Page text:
Suzan Mazur: How deeply involved in origin of life science are you? And in designing guidelines for the prize, do you think that you and your advisors underplayed the importance of physical processes in prebiotic evolution? I'm thinking about, say the work of Duke University mechanical engineer and constructal theorist Adrian Bejan and his investigation of river basins and pre-biotic flow systems, etc., where the line between animate and inanimate is blurred and life is viewed as an organized flow of matter, electricity, heat, etc.
Suzan Mazur: Is it because your background is in chemistry that you were more interested in proposals based on chemical approaches to origin of life?
Suzan Mazur: But did you get proposals along those lines?
Suzan Mazur: Chris McKay once told me the following: "The Darwinian paradigm breaks down in two obvious ways. First, and most clear, Darwinian selection cannot be responsible for the origin of life. Secondly, there is some thought that Darwinian selection cannot fully explain the rise of complexity at the molecular level. . . . It can't be Darwinian all the way down. . . . Darwinian selection only works when there's software. And everything that's prebiotic is hardware." Again, "life" has been defined on the Origin of Life Challenge website as "a self-sustaining chemical system capable of undergoing Darwinian evolution." My question is that by steering your prizewinning search for the origin of life in the direction of Darwinian science, which is now being seriously marginalized in light of the "evo-devo revolution" -- as Noam Chomsky put it -- and the evolution paradigm shift, with some of our most esteemed scientists declaring neo-Darwinism dead -- the accumulation of genetic mutations being enough to change one species to another having not been validated in the literature -- are you concerned that you and your panel may have angled the prize in the direction of false hypotheses?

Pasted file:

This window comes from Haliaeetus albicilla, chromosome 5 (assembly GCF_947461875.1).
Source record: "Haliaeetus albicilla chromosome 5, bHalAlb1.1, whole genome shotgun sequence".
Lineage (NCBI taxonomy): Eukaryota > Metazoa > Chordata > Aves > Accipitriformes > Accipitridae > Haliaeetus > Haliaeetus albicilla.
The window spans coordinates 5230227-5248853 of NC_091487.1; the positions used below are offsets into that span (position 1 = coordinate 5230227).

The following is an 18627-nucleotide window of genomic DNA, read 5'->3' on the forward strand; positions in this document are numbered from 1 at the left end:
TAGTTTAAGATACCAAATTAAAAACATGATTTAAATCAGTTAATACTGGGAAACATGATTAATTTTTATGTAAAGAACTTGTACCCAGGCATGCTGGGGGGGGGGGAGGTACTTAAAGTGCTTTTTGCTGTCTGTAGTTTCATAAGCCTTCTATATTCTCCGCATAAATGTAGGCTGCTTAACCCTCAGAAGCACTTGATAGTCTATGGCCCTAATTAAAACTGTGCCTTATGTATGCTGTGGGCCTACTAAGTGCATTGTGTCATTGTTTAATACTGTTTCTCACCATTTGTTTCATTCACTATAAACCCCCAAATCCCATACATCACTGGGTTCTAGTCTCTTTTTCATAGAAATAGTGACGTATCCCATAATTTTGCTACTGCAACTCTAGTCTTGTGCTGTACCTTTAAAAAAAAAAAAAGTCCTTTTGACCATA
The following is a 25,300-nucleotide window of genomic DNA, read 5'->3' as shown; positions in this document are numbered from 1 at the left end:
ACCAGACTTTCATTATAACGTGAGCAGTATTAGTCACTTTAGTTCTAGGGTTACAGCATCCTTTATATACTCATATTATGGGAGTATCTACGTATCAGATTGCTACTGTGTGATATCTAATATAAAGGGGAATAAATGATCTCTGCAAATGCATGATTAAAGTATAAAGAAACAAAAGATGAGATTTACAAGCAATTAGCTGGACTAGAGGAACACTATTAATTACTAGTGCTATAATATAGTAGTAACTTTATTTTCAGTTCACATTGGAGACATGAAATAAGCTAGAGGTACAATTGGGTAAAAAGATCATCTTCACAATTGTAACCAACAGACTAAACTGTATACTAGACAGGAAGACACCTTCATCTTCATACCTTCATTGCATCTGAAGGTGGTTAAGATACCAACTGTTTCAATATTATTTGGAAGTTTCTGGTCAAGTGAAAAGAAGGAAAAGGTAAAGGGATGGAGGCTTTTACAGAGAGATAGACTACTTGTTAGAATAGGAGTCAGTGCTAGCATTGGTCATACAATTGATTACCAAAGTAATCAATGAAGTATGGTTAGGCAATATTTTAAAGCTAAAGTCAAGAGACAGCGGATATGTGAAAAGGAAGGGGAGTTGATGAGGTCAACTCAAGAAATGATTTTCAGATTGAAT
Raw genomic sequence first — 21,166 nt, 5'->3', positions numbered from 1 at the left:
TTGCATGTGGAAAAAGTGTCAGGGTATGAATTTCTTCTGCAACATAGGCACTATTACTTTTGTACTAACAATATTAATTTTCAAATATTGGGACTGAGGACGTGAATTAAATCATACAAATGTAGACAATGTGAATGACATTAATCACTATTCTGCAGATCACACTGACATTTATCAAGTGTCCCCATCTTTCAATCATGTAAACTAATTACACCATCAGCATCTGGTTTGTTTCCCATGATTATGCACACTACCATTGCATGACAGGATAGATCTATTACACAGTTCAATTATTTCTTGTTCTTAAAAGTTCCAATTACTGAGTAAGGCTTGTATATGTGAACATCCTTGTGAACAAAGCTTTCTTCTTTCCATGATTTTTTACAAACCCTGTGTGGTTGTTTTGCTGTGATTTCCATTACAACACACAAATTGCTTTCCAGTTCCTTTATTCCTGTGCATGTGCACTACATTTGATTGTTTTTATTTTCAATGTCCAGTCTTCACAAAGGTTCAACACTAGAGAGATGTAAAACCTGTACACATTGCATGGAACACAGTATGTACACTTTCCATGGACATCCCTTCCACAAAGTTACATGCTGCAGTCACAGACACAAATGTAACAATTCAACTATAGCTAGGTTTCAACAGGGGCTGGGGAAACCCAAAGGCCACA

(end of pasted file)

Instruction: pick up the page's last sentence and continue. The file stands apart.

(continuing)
We were hoping people might submit proposals covering the gamut, from first life to modern life. No proposals attempted to do that. It's too big a question right now. It's 2012 -- let's wait until 2025. Maybe by then people will have put the whole puzzle together, but right now we're looking at pieces, or pieces of pieces, of this puzzle.
Suzan Mazur: What I'm questioning is the angling of the prize to Darwinian science which is now being marginalized.
Suzan Mazur: I asked Dave Deamer if life had a beginning or is it just part of a process inherent to the Universe. And he said, "It's part of a process." I also asked him if evolution started when the Universe was born. His response was "It depends on what you want to call evolution."
Suzan Mazur: Life has been on earth for nearly 4 billion years, how urgent would you say it is that we now find the answer to the great mystery of who we are and where we came from?